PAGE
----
Urban Planner is Torontoist’s guide to what’s on in Toronto, published every weekday morning, and in a weekend edition Friday afternoons. If you have an event you’d like considered, email all of its details—as well as images, if you’ve got any—to [email protected].
The Toronto International Film Festival begins today, kicking off eleven star-studded days of movies. Photo of the Elgin during TIFF 2006 by Reza Vaziri from the Torontoist Flickr Pool.
Today, the annual Coach House Books Wayzgoose, a Patsy Cline birthday tribute show, a new exhibit celebrates the bizarre, Open Call brings indie acts to the Drake for a ten-day music party, and TIFF has finally arrived!
WORDS: Tucked away in the recesses of bpNichol Lane is the old coach house that Coach House Books calls home. The independent press was founded by typesetter Stan Bevington in 1965, eventually becoming one of Canada’s most beloved independent presses and printing titles by such luminaries as Michael Ondaatje, Margaret Atwood, Maggie Helwig, Guy Maddin, Anne Michaels, and many more. Tonight, Coach House holds its annual Wayzgoose (an annual printers’ celebration), where readers can take tours of the premises, check out the book table, have a few drinks, and rub elbows with authors and publishing folks. Coach House Books (80 bpNichol Lane), 5–11:45 p.m., FREE.
SHOW: Patsy Cline, with her rich contralto, expressive vocals, and notoriously bluesy Nashville sound, is one of the most iconic singers of the twentieth century. Tonight, Lula Lounge celebrates what would be Cline’s seventy-eighth birthday (she died in 1963 in a plane crash at age thirty). The lounge will host a number of local talents, including Alejandra Ribera, Kathryn Rose, Russell DeCarle of Prairie Oyster, and more, who will perform their renditions of Cline’s hits. This is a perfect night for bleeding hearts to come and drown their sorrows as airs of melancholy Cline standards like “I Fall to Pieces,” “Crazy,” and “Walkin’ After Midnight” fill the room. A portion of tonight’s proceeds will go to the Artscan Circle, which links artists with at-risk Indigenous youth. Lula Lounge (1585 Dundas Street West); doors 7:30 p.m., show 8:30 p.m.; $15.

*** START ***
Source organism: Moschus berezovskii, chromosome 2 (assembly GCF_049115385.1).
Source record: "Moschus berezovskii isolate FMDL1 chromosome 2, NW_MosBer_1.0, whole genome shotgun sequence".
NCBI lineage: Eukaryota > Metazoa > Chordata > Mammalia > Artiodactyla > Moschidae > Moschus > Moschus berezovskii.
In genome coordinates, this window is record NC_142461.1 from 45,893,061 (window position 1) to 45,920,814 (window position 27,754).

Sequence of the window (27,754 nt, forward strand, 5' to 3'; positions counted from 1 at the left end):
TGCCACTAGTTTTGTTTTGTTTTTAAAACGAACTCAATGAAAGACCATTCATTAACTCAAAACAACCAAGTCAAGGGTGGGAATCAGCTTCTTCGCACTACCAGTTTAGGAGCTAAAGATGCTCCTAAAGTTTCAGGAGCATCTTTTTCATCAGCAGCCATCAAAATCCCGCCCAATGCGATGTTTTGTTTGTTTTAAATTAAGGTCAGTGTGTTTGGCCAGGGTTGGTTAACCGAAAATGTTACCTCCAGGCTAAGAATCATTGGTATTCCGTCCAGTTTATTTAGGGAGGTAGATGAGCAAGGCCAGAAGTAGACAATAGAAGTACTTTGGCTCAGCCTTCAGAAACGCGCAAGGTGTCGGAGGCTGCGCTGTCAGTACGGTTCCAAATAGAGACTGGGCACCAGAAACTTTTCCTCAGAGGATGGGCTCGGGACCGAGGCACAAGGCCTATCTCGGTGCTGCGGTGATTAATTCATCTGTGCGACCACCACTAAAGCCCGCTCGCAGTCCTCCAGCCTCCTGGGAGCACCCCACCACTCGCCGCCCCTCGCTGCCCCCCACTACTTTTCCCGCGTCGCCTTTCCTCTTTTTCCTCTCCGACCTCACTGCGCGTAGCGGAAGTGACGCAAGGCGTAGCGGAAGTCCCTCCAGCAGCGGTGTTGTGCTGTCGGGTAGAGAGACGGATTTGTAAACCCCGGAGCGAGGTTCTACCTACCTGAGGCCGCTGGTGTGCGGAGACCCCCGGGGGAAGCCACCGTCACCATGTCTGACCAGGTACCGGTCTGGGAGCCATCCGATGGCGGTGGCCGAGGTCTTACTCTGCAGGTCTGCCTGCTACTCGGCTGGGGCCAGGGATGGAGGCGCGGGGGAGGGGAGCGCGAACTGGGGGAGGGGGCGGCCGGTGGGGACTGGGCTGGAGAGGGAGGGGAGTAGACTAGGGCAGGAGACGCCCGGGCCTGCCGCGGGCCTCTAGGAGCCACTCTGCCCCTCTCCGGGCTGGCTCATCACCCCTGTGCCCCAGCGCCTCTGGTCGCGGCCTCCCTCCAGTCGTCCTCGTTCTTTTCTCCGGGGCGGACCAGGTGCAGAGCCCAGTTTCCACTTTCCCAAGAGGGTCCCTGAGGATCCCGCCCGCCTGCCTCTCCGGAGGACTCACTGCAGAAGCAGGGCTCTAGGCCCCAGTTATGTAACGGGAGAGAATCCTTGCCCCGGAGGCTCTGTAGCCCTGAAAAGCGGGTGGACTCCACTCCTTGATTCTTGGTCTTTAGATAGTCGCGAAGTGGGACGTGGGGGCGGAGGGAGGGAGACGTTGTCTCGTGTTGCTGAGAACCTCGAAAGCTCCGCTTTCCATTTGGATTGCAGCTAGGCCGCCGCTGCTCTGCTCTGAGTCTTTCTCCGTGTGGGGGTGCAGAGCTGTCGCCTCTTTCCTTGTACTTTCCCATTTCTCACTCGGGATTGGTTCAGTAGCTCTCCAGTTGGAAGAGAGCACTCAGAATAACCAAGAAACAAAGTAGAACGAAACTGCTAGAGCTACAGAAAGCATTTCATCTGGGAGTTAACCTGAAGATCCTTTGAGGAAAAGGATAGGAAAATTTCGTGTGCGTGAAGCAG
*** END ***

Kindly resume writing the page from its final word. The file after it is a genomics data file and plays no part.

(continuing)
ART: During the Renaissance, a wunderkammer, or cabinet of curiosities, was a collection of found objects that ranged from the geological to the archaeological to works of art and antiquities. These treasures were often thought to reflect the wonders of the world within the microcosm of a room. Narwhal Art Projects’ latest exhibit, The Dazzle, pays tribute to these wunderkammers of old. Participating artists, including Stephen Appleby-Barr and Jacob Whibley (of Team Macho), Jessica Polka, Melinda Josie, and The Wild Unknown, create imagined curiosities inspired by the exotic and the unknown. This collection of the bizarre runs from tonight until October 17, and holds its opening reception tonight with some artists in attendance. Narwhal Art Projects (680 Queen Street West), 7 p.m., FREE.
MUSIC: Once again, the Drake Hotel will present Open Call during TIFF this year, serving as late as 4 a.m. in honour of the festivities. For ten days, the Drake will host indie music acts, DJ-led dance parties, music installations, and more to celebrate the film festival. Tonight’s opener includes performances by a number of Canadian acts, including DVAS, a disco-tinged electronic dance group. Another band performing tonight is Foxfire, who list their influences as rock ‘n’ roll, disco, and Motown, and who have opened for MGMT and Glass Candy, while The Magic, led by Geordie Gordon (son of folk singer James Gordon), offers toe-tapping and danceable tunes. The Drake Hotel (1150 Queen Street West), doors at 8 p.m., $5–$10.
FESTIVAL: The day has finally arrived, as over three-hundred films and a plethora of stars start pouring into town for one of the most high-profile and artistically impressive film festivals in the world. Torontoist’s complete coverage of this year’s Toronto International Film Festival—including reviews, daily schedules, best
bets, and more—is all right here.